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A hangman's noose

Malaysian’s abolition of death penalty and the argument against it being a deterrence to crime

Back in mid October 2018, Malaysia’s de-facto Law Minister Liew Vui Keong had announced that the newly elected Malaysian government planned to abolish the death penalty which was currently employed by its legal system as punishment for severe crimes such as murder, illegal firearms possessions, drug trafficking etc. With that one rather controversial statement, the issue of death penalty was once again back under intense spotlight , especially in south east Asia.

Prior to 2018, neighbours Malaysia along with Indonesia shared Singapore’s firm stance on the use of the death penalty as a necessity tool in deterring heinous crimes. President Joko Widodo of Indonesia would not budge when pressed for a stay of execution by the Australian government for the famous Bali nine drug smugglers back in 2015. Against worldwide objections Indonesia went ahead with the execution of the Australian drug smugglers.

Worldwide condemnation descended on Indonesia as Australia cried foul over the execution of nine of its citizens by a firing squad. Application of the death penalty on foreign nationals has always been controversial and Singapore knows this very well indeed. Since 1991, more than 400 prisoners have been executed in Singapore and a significant number of those prisoners were foreigners. International attention on the number of executed prisoners is great due to Singapore’s small population of only 5.6 million. Thus Singapore would always be on the radar whenever the issue of death penalty is brought up.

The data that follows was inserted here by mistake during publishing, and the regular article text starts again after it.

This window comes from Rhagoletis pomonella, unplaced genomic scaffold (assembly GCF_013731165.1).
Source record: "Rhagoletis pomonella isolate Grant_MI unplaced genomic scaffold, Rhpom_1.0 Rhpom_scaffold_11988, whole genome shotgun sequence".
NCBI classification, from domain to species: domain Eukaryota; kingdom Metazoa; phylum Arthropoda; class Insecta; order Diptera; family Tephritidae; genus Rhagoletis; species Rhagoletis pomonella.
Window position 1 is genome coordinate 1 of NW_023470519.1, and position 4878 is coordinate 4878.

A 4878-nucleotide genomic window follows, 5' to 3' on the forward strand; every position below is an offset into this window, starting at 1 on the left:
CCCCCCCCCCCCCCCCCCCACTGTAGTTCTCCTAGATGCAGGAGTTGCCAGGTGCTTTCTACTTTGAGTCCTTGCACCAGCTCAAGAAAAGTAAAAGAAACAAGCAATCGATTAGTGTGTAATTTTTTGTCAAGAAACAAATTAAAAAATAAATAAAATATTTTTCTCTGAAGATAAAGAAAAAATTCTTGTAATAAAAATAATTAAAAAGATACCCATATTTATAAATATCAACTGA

Amnesty International has always opposed the use of the death penalty worldwide without exception. It believes that the death penalty is an act of revenge rather than a means of achieving justice for victims of crimes. Scientific studies have not been able to prove that the death penalty is effective in curbing heavy crimes such as murder, drug trafficking, robbery etc. In fact criminologists have long argued that the best way to deter crimes is to increase the certainty of detection, arrest and conviction.

Hong Kong would be a very good and clear example as to how the abolishment of the death penalty has not resulted in an increased crime rate.

In a finding by a study in the Journal of Empirical Legal Studies dated March 2010, Hong Kong and Singapore were used as sample cases due to the two city states’ similarities.

The death penalty was legally abolished by the Hong Kong government in 1993 but it must be noted that the last time Hong Kong had carried out an execution was all the way back in 1966.

The study had found that the homicide levels and trend in Hong Kong and Singapore were “remarkably” similar with the former having ceased meting out the death penalty in the mid 60s.

While Hong Kong may attribute its low murder rate due to efficient and professional police work, Singapore stands firm on the belief that issue of the death penalty is not about human rights but rather its prerogative to use in curbing crime, especially drug trafficking in its island republic.